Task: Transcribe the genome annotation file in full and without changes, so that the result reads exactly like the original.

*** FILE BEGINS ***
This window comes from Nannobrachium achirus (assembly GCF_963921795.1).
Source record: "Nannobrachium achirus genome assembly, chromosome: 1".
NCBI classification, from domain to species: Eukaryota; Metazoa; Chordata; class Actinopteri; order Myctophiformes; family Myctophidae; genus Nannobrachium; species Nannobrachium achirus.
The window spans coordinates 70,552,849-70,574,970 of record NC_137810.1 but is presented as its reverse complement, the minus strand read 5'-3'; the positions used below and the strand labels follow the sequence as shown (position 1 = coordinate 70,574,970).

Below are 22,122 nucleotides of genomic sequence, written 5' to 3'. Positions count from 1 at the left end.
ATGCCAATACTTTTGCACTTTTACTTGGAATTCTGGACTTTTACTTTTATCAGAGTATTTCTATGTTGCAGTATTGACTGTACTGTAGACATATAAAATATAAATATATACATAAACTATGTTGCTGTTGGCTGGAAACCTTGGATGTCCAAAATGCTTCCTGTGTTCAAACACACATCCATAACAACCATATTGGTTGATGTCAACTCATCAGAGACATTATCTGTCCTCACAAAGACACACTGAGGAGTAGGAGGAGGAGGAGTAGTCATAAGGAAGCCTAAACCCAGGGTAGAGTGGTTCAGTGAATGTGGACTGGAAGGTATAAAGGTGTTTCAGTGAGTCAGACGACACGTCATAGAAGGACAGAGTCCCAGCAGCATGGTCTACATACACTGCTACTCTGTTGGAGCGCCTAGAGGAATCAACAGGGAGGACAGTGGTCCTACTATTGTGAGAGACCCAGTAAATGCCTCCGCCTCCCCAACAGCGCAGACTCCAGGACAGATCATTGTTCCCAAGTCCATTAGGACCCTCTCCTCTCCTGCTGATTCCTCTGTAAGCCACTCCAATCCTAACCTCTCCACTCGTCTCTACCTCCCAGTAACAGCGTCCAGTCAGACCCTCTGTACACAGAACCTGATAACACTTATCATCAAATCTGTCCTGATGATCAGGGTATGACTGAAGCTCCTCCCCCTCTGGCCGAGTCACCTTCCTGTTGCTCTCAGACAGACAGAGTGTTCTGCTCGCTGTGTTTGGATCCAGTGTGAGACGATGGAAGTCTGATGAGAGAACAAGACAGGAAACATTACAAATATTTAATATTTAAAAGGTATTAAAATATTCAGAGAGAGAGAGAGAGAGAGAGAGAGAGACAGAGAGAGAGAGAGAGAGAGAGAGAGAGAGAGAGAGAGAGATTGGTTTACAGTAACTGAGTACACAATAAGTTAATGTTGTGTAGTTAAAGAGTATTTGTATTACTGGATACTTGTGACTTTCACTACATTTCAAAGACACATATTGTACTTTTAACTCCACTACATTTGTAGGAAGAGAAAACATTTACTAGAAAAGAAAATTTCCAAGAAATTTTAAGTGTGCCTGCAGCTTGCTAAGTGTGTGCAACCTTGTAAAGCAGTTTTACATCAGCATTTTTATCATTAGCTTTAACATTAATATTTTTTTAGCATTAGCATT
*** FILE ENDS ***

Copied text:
This window comes from Nannobrachium achirus (assembly GCF_963921795.1).
Source record: "Nannobrachium achirus genome assembly, chromosome: 1".
NCBI classification, from domain to species: Eukaryota; Metazoa; Chordata; class Actinopteri; order Myctophiformes; family Myctophidae; genus Nannobrachium; species Nannobrachium achirus.
The window spans coordinates 70,552,849-70,574,970 of record NC_137810.1 but is presented as its reverse complement, the minus strand read 5'-3'; the positions used below and the strand labels follow the sequence as shown (position 1 = coordinate 70,574,970).

Below are 22,122 nucleotides of genomic sequence, written 5' to 3'. Positions count from 1 at the left end.
ATGCCAATACTTTTGCACTTTTACTTGGAATTCTGGACTTTTACTTTTATCAGAGTATTTCTATGTTGCAGTATTGACTGTACTGTAGACATATAAAATATAAATATATACATAAACTATGTTGCTGTTGGCTGGAAACCTTGGATGTCCAAAATGCTTCCTGTGTTCAAACACACATCCATAACAACCATATTGGTTGATGTCAACTCATCAGAGACATTATCTGTCCTCACAAAGACACACTGAGGAGTAGGAGGAGGAGGAGTAGTCATAAGGAAGCCTAAACCCAGGGTAGAGTGGTTCAGTGAATGTGGACTGGAAGGTATAAAGGTGTTTCAGTGAGTCAGACGACACGTCATAGAAGGACAGAGTCCCAGCAGCATGGTCTACATACACTGCTACTCTGTTGGAGCGCCTAGAGGAATCAACAGGGAGGACAGTGGTCCTACTATTGTGAGAGACCCAGTAAATGCCTCCGCCTCCCCAACAGCGCAGACTCCAGGACAGATCATTGTTCCCAAGTCCATTAGGACCCTCTCCTCTCCTGCTGATTCCTCTGTAAGCCACTCCAATCCTAACCTCTCCACTCGTCTCTACCTCCCAGTAACAGCGTCCAGTCAGACCCTCTGTACACAGAACCTGATAACACTTATCATCAAATCTGTCCTGATGATCAGGGTATGACTGAAGCTCCTCCCCCTCTGGCCGAGTCACCTTCCTGTTGCTCTCAGACAGACAGAGTGTTCTGCTCGCTGTGTTTGGATCCAGTGTGAGACGATGGAAGTCTGATGAGAGAACAAGACAGGAAACATTACAAATATTTAATATTTAAAAGGTATTAAAATATTCAGAGAGAGAGAGAGAGAGAGAGAGAGAGACAGAGAGAGAGAGAGAGAGAGAGAGAGAGAGAGAGAGAGAGATTGGTTTACAGTAACTGAGTACACAATAAGTTAATGTTGTGTAGTTAAAGAGTATTTGTATTACTGGATACTTGTGACTTTCACTACATTTCAAAGACACATATTGTACTTTTAACTCCACTACATTTGTAGGAAGAGAAAACATTTACTAGAAAAGAAAATTTCCAAGAAATTTTAAGTGTGCCTGCAGCTTGCTAAGTGTGTGCAACCTTGTAAAGCAGTTTTACATCAGCATTTTTATCATTAGCTTTAACATTAATATTTTTTTAGCATTAGCATT